SAN ANTONIO — Severe weather can occur often in South Texas, especially during the spring months.
When severe weather threatens the area, it is important to know what risks a storm can bring and what you should do to stay safe.
One of the most important things to know is where you are located on a map, so when a watch or warning is put into place, you can identify if you are at risk.
When the National Weather Service puts out warnings, they are county-based and sometimes include cities as well.
It is important to know where you live in the county and that you can identify it on a map.
It is also important to know the difference between a watch and a warning. A watch means that conditions are favorable for something to happen, but a warning means that something has developed and it is important to take action.
Think of it this way, if you have a cupcake mix and have all of the ingredients together to make cupcakes, you would be under a cupcake watch.
If the cupcakes are done and ready to eat, you would have a cupcake warning.
So, what would cause a thunderstorm to be qualified as a "severe" thunderstorm?
One ingredient that would lead a storm to be labeled as severe would be hail that has a diameter of one inch or larger.
Hail that is one inch large is also considered to be about the size of a quarter.
Another ingredient that would lead to a storm becoming severe is if winds are 58 mph or greater.
Winds at this strength could cause damage to roofs and could even cause trees to be knocked down.
Finally, if a tornado is present inside a thunderstorm it would qualify the storm as becoming severe.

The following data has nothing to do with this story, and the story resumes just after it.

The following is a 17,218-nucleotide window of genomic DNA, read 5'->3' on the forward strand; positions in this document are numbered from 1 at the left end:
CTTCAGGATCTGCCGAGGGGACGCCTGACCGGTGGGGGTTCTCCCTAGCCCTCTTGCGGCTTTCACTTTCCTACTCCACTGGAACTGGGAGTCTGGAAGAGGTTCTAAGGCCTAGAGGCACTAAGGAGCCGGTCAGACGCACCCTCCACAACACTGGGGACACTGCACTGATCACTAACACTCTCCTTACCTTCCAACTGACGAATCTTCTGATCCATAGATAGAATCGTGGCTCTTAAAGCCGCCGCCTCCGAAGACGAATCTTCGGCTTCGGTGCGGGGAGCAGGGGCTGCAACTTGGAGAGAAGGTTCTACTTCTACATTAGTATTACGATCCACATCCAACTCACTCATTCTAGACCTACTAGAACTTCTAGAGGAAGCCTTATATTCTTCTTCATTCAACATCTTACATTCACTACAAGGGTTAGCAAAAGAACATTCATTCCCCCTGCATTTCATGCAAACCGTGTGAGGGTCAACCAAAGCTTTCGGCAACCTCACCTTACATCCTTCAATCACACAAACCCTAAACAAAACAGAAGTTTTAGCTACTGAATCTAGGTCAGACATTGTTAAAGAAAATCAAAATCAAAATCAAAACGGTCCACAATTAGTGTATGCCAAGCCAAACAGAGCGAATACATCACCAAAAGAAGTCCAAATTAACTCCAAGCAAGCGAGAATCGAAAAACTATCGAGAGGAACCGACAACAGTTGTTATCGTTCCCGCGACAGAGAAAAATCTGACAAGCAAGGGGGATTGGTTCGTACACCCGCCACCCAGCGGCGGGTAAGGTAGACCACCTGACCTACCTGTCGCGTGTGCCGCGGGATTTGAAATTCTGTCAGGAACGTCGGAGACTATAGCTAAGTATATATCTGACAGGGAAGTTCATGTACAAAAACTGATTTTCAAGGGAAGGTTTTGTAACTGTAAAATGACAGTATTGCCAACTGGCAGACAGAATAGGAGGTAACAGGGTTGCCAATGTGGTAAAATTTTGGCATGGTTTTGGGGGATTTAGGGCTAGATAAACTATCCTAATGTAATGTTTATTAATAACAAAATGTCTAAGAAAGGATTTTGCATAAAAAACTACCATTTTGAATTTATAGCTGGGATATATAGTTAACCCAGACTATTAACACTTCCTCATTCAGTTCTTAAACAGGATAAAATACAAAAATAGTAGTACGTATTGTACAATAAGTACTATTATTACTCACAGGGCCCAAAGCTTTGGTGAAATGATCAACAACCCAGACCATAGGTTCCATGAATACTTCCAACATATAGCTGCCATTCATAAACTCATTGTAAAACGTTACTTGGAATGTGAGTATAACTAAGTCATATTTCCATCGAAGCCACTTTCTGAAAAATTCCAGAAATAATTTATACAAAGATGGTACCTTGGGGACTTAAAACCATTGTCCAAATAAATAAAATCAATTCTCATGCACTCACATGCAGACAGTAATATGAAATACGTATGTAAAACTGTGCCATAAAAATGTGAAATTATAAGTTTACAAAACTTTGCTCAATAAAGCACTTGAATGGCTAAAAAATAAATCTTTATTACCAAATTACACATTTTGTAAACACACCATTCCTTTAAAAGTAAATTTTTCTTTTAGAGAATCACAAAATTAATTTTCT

In this instance, a tornado warning would be issued.
A tornado watch can be issued for an area if strong storms are expected, and if the storms bring the risk for tornadoes, but not all storms include the threat for tornadoes.
The ingredients in the atmosphere for a tornado to form are not always there when storms are present.
If the area you are in is ever under a tornado warning, it is important to know where you should go inside your home.
Head to the lowest, interior room of your home. The basement would be best, but if you don't have one, head to the first floor of the home and get away from exterior walls, or walls that lead to the outside of the home.
It is also important to stay away from glass. The more walls you can put between you and the outside, the better.
While lightning can be frequent in storms and very dangerous, it does not lead to a storm being qualified as severe.
Remember, when thunder roars, go indoors.
Storms can also lead to flooding. Flooding may not cause a storm to be labeled as being severe, but it is the deadliest kind of weather.
South Texas is known to have major flood events every few years, so it is important to use caution and to always stay out of floodwaters. Remember, turn around, don't drown.
Entering flood water is very dangerous as you can be swept off of your feet and you don't know what could be in the water that could hurt you.
The best thing you can do to be ready for severe weather is know what you will do in the event it strikes where you live.
Make sure your family has a severe weather action plan.
Have a place everyone goes inside your home and keep supplies there, such as food, medication, batteries, and flashlights.
The KENS 5 Weather Team will continue to bring learning to students at home over the next few weeks. Classes continue every weekday at 1 p.m.
Don't forget you can download the KENS 5 app for the latest news and weather information each day while you are on the go.
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